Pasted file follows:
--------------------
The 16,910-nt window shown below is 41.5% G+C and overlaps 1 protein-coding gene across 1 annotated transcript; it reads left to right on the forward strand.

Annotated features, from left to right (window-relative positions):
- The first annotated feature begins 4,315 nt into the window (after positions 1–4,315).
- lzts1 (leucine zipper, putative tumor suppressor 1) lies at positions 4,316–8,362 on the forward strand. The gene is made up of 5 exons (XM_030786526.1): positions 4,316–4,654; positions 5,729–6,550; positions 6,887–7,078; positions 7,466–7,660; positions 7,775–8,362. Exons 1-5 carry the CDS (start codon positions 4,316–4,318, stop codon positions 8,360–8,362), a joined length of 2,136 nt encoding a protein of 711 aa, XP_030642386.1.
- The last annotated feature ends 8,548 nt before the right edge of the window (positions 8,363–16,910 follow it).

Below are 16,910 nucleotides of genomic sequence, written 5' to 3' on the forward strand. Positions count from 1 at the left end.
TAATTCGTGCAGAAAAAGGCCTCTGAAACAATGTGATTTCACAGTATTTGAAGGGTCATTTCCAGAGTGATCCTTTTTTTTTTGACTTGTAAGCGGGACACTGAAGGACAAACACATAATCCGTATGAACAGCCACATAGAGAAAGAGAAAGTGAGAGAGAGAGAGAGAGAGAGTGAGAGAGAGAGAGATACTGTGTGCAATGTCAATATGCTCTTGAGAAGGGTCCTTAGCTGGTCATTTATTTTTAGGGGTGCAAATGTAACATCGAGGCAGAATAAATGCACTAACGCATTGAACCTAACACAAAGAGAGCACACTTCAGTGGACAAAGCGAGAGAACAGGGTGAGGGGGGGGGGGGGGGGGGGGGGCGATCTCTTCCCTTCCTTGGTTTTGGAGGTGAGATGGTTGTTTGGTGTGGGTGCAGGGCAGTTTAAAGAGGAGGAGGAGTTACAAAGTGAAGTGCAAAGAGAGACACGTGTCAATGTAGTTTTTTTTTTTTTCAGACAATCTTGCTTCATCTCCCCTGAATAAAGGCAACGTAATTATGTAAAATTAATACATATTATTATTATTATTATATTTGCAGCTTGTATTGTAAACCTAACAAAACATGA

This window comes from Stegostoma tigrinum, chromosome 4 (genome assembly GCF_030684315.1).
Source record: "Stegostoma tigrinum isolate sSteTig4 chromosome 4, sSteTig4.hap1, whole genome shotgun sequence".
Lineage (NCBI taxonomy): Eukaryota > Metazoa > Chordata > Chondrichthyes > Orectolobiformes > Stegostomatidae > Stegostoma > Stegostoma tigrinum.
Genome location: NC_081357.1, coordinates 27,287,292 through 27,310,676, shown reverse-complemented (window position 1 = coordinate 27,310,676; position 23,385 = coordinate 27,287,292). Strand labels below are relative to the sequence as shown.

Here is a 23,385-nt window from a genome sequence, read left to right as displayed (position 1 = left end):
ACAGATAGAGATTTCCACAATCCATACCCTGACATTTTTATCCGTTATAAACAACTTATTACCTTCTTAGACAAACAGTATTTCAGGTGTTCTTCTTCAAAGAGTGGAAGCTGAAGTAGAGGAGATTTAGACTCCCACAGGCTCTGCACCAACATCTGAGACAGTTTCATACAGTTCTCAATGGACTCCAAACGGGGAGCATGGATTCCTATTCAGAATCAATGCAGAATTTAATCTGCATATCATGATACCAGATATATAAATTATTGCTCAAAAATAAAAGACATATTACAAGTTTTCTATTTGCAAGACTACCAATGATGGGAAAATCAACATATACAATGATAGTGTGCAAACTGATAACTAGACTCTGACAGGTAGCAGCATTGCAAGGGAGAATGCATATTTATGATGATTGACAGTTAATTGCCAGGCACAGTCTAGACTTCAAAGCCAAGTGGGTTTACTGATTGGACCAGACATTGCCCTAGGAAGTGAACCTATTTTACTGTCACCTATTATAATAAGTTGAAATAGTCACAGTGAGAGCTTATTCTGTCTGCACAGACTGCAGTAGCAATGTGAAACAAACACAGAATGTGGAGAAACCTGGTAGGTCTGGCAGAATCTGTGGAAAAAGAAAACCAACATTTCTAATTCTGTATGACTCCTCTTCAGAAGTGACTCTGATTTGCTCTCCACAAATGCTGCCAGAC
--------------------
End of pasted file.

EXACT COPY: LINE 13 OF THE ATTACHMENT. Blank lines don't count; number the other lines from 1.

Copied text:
ACAGATAGAGATTTCCACAATCCATACCCTGACATTTTTATCCGTTATAAACAACTTATTACCTTCTTAGACAAACAGTATTTCAGGTGTTCTTCTTCAAAGAGTGGAAGCTGAAGTAGAGGAGATTTAGACTCCCACAGGCTCTGCACCAACATCTGAGACAGTTTCATACAGTTCTCAATGGACTCCAAACGGGGAGCATGGATTCCTATTCAGAATCAATGCAGAATTTAATCTGCATATCATGATACCAGATATATAAATTATTGCTCAAAAATAAAAGACATATTACAAGTTTTCTATTTGCAAGACTACCAATGATGGGAAAATCAACATATACAATGATAGTGTGCAAACTGATAACTAGACTCTGACAGGTAGCAGCATTGCAAGGGAGAATGCATATTTATGATGATTGACAGTTAATTGCCAGGCACAGTCTAGACTTCAAAGCCAAGTGGGTTTACTGATTGGACCAGACATTGCCCTAGGAAGTGAACCTATTTTACTGTCACCTATTATAATAAGTTGAAATAGTCACAGTGAGAGCTTATTCTGTCTGCACAGACTGCAGTAGCAATGTGAAACAAACACAGAATGTGGAGAAACCTGGTAGGTCTGGCAGAATCTGTGGAAAAAGAAAACCAACATTTCTAATTCTGTATGACTCCTCTTCAGAAGTGACTCTGATTTGCTCTCCACAAATGCTGCCAGAC